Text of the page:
10/02/19 – Associated Press
10/02/19 – Associated Press
5/21/2019 – Reuters
By Lizbeth Diaz and Delphine Schrank
Buckling under surging asylum applications and the lowest budget in years, Mexico’s tiny refugee agency has turned to the United Nations for help opening three new offices across the country starting next month, its director said on Tuesday.
4/10/2019 – The Washington Post
MEXICO CITY — Mexico’s efforts to calm critics of its newly formed National Guard received a boost Tuesday in the form of an agreement from the United Nations High Commissioner for Human Rights to assist in the force’s training.
High Commissioner Michelle Bachelet said that her office will offer technical assistance to ensure that Mexico’s new security force respects human rights.
“Experience shows us that you can’t have security without full respect for human rights and you can’t enjoy human rights without security,” Bachelet said.
U.N. human rights experts had been outspoken in their criticism of President Andrés Manuel López Obrador’s efforts to reform the constitution to give the military a formal role in the country’s policing. He eventually agreed to place the National Guard under the civilian public safety minister, but has insisted that it will be led by an active duty military officer.
12/13/2018 – The New York Times
MEXICO CITY — A U.N. rights group is criticizing a proposal by Mexico’s leftist Morena party to broaden the list of charges that require suspects be jailed while on trial.
The bill passed last week by Mexico’s Senate adds four crimes to those considered so serious that suspects can’t be released on bail or personal recognizance.
The list currently includes serious crimes like murder, rape or terrorism, and the measure would broaden add corruption, weapons possession, child sex abuse and fuel theft from government pipelines.
11/14/2018 – Reuters
UNITED NATIONS (Reuters) – The United States was the only country on Tuesday to oppose an annual draft U.N. General Assembly resolution on the work of the U.N. refugee agency (UNHCR) because it said elements of the text ran counter to the Trump administration’s sovereign interests.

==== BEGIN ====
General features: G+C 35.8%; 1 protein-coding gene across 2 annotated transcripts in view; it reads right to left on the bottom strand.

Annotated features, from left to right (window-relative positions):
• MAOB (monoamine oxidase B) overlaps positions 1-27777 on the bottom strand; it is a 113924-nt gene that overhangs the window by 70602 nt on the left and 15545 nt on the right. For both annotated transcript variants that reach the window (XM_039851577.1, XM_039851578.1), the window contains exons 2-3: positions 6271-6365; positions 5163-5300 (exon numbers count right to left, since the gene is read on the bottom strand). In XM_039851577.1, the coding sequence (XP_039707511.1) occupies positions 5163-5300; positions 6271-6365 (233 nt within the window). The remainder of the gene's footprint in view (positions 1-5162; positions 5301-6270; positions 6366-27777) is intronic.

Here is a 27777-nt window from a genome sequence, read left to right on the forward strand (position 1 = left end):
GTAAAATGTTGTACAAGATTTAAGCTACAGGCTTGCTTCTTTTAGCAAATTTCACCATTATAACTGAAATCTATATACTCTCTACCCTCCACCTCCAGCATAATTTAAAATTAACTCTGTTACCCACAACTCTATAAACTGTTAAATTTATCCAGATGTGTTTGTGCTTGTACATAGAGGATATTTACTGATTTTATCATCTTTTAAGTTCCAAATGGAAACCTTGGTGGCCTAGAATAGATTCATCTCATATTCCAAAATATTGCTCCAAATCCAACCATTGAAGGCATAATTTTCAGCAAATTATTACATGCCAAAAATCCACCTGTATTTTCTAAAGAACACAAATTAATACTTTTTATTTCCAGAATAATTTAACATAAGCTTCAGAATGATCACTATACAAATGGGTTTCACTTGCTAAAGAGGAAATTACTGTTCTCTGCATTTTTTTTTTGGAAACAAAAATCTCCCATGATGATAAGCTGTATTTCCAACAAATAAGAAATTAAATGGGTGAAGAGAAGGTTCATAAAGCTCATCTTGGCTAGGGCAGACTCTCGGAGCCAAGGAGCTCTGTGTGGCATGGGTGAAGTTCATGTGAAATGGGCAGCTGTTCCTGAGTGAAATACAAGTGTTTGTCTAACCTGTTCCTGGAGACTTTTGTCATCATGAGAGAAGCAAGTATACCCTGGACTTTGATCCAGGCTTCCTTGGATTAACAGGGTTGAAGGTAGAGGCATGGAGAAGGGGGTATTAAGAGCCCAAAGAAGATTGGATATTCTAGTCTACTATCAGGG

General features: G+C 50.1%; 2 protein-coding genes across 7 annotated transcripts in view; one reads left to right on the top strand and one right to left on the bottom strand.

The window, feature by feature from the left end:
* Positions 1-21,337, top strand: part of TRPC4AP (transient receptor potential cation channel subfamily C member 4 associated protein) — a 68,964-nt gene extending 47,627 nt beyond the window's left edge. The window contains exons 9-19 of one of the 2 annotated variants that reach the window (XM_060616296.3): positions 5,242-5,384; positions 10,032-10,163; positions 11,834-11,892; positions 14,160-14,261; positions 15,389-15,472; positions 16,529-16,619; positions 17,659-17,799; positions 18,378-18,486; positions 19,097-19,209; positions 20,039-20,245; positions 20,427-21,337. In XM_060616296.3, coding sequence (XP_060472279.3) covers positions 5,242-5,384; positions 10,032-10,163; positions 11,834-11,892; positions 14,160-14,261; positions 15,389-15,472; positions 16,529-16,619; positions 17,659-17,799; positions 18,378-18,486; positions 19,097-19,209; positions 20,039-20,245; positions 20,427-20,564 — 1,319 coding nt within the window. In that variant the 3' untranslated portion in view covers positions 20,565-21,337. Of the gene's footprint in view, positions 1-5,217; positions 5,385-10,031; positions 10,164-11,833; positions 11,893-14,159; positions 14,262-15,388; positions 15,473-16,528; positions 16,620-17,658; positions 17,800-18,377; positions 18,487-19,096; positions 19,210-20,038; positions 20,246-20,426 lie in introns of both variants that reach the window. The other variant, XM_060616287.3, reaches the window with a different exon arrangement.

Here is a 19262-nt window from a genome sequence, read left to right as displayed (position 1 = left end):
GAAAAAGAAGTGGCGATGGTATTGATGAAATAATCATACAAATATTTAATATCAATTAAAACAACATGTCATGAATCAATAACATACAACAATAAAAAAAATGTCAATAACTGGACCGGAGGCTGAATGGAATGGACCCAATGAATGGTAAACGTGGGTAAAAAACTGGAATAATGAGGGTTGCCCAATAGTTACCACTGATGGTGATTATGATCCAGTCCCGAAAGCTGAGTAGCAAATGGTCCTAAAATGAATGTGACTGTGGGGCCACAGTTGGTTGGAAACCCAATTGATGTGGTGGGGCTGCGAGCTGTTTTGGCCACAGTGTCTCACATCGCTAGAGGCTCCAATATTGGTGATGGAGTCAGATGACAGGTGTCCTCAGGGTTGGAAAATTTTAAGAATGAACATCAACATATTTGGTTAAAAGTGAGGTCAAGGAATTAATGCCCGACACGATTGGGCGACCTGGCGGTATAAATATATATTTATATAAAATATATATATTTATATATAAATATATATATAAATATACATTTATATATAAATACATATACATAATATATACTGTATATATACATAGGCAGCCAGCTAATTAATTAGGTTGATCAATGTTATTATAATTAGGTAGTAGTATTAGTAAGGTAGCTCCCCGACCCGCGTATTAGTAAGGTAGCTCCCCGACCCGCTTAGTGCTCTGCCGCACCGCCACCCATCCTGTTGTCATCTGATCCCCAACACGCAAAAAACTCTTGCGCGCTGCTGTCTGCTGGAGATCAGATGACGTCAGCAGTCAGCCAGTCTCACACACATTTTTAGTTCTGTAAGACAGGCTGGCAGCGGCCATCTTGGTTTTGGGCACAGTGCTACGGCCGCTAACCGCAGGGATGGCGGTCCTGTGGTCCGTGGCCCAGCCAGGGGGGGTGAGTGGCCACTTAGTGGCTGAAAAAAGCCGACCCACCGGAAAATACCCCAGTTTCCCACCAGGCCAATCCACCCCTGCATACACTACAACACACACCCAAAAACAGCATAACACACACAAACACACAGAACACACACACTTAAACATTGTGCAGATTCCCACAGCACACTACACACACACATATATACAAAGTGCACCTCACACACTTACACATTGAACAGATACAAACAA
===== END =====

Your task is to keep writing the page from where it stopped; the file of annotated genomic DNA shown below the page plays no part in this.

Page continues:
The resolution has generally been approved by consensus for more than 60 years. But this year Washington asked for a vote.
The draft text was adopted by the General Assembly human rights committee with 176 votes in favor, while there were three abstentions and 13 countries didn’t vote. It is now due to be formally adopted by the 193-member General Assembly in December.
U.S. Ambassador for economic and social affairs Kelley Currie told the committee that while the United States valued much of what was contained in the resolution and an attached Global Compact on Refugees, some U.S. concerns were unaddressed.
10/26/2018 – Washington Post
PIJIJIAPAN, Mexico — The Latest on the caravan of Central American migrants hoping to travel through Mexico to the U.S. (all times local):
5:35 a.m. UNICEF says some of the estimated 2,300 children traveling with the migrant caravan in southern Mexico are ill or suffering from dehydration.
The U.N. agency called Friday for the migrant children to be given protection and access to health care, clean water and other essentials. It says it’s working with Mexican authorities to provide drinking water and hygiene products.
UNICEF warns the long and difficult journey to the U.S. border has left the children “exposed to inclement weather, including dangerously hot temperatures, with limited access to proper shelter.”
The agency added that while many of the migrants are fleeing violence or poverty in their home countries, “the journey is long, uncertain and full of danger, including the risk of exploitation, violence and abuse.”
08/03/18 The Guardian
The UN human rights council has rebuked Mexico for failing to protect its journalists in a ruling on the case of a prominent reporter who was kidnapped and threatened with rape by police acting at the behest of a powerful politician and one of his business backers.
The ruling was the council’s first against Mexico, which has become one of the most murderous countries in the world for media workers.
The resolution found journalist Lydia Cacho was arbitrarily detained, subjected to torture and gender violence and had her right to free expression violated.